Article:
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The Two Ways – “If This Is A Man” – Primo Levi

April 15th, 2012 · No Comments · Genocide, Humanism, Philosophy

We do not believe in the most obvious and facile deduction: that man is fundamentally brutal, egoistic and stupid in his conduct once every civilized institution is taken away, and that the Häftling is consequently nothing but a man without inhibitions. We believe, rather, that the only conclusion to be drawn is that in the face of driving necessity and physical disabilities many social habits and instincts are reduced to silence. But another fact seems to us worthy of attention: there comes to light the existence of two particularly well differentiated categories among men — the saved and the drowned. Other pairs of opposites (the good and the bad, the wise and the foolish, the cowards and the courageous, the unlucky and the fortunate) are considerably less distinct, they seem less essential, and above all they allow for more numerous and complex intermediary gradations.

This division is much less evident in ordinary life; for there it rarely happens that a man loses himself. A man is normally not alone, and in his rise or fall is tied to the destinies of his neighbours; so that it is exceptional for anyone to acquire unlimited power, or to fall by a succession of defeats into utter ruin. Moreover, everyone is normally in possession of such spiritual, physical and even financial resources that the probabilities of a shipwreck, of total inadequacy in the face of life, are relatively small. And one must take into account a definite cushioning effect exercised both by the law, and by the moral sense which constitutes a self-imposed law; for a country is considered the more civilized the more the wisdom and efficiency of its laws hinder a weak man from becoming too weak or a powerful one too powerful.

But in the Lager things are different: here the struggle to survive is without respite, because everyone is desperately and ferociously alone. If some Null Achtzehn vacillates, he will find no one to extend a helping hand; on the contrary, someone will knock him aside, because it is in no one’s interest that there will be one more ‘musselman’* dragging himself to work every day; and if someone, by a miracle of savage patience and cunning, finds a new method of avoiding the hardest work, a new art which yields him an ounce of bread, he will try to keep his method secret, and he will be esteemed and respected for this, and will derive from it an exclusive, personal benefit; he will become stronger and so will be feared, and who is feared is, ipso facto, a candidate for survival. (*This word ‘Musselman’, I do not know why, was used by the old ones of the camp to describe the weak, the inept, those doomed to selection.)

In history and in life one sometimes seems to glimpse a ferocious law which states: ‘to he that has, will be given; from he that has not, will be taken away’. In the Lager, where man is alone and where the struggle for life is reduced to its primordial mechanism, this unjust law is openly in force, is recognized by all. With the adaptable, the strong and astute individuals, even the leaders willingly keep contact, sometimes even friendly contact, because they hope later to perhaps derive some benefit. But with the musselmans, the men in decay, it is not even worth speaking, because one knows already that they will complain and will speak about what they used to eat at home. Even less worthwhile is it to make friends with them, because they have no distinguished acquaintances in camp, they do not gain any extra rations, they do not work in profitable Kommandos and they know no secret method of organizing. And in any case, one knows that they are only here on a visit, that in a few weeks nothing will remain of them but a handful of ashes in some near-by field and a crossed-out number on a register. Although engulfed and swept along without rest by the innumerable crowd of those similar to them, they suffer and drag themselves along in an opaque intimate solitude, and in solitude they die or disappear, without leaving a trace in anyone’s memory.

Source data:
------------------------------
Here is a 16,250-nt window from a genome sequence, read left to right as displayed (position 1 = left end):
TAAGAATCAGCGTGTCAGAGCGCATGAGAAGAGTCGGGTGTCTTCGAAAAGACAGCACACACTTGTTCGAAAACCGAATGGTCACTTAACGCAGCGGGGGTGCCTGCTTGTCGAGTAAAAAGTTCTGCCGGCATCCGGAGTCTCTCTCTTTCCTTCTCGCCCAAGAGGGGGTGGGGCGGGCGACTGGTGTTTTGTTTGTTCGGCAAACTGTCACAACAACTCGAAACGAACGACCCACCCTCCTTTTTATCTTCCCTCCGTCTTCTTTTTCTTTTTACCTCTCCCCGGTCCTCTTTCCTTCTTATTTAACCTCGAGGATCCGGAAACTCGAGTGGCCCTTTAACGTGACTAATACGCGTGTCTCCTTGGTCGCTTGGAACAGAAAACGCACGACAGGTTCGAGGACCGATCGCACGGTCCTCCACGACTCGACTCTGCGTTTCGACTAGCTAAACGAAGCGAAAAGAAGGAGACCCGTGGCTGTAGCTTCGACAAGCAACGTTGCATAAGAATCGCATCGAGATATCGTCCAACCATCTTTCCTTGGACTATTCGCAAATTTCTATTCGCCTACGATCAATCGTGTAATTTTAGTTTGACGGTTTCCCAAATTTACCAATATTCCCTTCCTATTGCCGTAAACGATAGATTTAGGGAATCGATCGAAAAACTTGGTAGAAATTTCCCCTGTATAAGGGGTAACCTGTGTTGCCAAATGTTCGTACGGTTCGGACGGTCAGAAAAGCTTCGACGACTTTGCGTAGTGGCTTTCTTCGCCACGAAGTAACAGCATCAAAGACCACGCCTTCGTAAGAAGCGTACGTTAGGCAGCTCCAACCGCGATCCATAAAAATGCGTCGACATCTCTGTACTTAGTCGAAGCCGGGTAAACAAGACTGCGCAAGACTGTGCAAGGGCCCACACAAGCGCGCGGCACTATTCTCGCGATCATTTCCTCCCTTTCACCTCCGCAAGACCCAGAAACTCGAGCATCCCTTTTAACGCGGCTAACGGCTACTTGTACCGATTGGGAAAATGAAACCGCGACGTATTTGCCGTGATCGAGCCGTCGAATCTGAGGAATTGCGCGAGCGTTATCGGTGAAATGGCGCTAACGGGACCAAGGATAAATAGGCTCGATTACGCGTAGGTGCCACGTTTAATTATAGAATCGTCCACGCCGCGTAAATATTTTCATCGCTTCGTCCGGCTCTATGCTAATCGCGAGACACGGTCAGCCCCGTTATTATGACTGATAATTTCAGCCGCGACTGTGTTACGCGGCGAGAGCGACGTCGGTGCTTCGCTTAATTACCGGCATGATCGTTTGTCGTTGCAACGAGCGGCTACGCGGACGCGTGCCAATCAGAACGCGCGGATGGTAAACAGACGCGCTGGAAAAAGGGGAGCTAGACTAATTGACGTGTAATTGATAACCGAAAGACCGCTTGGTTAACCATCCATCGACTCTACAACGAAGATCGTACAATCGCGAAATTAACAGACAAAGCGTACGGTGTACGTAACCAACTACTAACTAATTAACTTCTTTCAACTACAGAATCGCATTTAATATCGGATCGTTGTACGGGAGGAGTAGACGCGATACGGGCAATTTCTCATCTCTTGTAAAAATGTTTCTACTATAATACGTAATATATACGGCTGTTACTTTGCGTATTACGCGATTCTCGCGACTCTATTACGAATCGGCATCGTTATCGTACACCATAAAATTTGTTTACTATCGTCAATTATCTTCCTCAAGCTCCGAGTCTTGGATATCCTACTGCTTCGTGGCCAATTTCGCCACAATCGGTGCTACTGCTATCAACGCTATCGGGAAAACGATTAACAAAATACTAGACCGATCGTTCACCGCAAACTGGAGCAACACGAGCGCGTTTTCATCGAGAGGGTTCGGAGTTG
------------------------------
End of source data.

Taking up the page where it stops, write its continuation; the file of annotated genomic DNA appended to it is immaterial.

The result of this pitiless process of natural selection could be read in the statistics of Lager population movements. At Auschwitz, in 1944, of the old Jewish prisoners (we will not speak of the others here, as their condition was different), ‘kleine Nummer’, low numbers less than 150,000, only a few hundred had survived; not one was an ordinary Häftling, vegetating in the ordinary Kommandos, and subsisting on the normal ration. There remained only the doctors, tailors, shoemakers, musicians, cooks, young attractive homosexuals, friends or compatriots of some authority in the camp; or they were particularly pitiless, vigorous and inhuman individuals, installed (following an investiture by the SS command, which showed itself in such choices to possess satanic knowledge of human beings) in the posts of Kapos, Blockältester, etc.; or finally, those who, without fulfilling particular functions, had always succeeded through their astuteness and energy in successfully organizing, gaining in this way, besides material advantages and reputation, the indulgence and esteem of the powerful people in the camp. Whosoever does not know how to become an ‘Organisator’, ‘Kombinator’, ‘Prominent’ (the savage eloquence of these words!) soon becomes a ‘musselman’.

In life, a third way exists, and is in fact the rule; it does not exist in the concentration camp.

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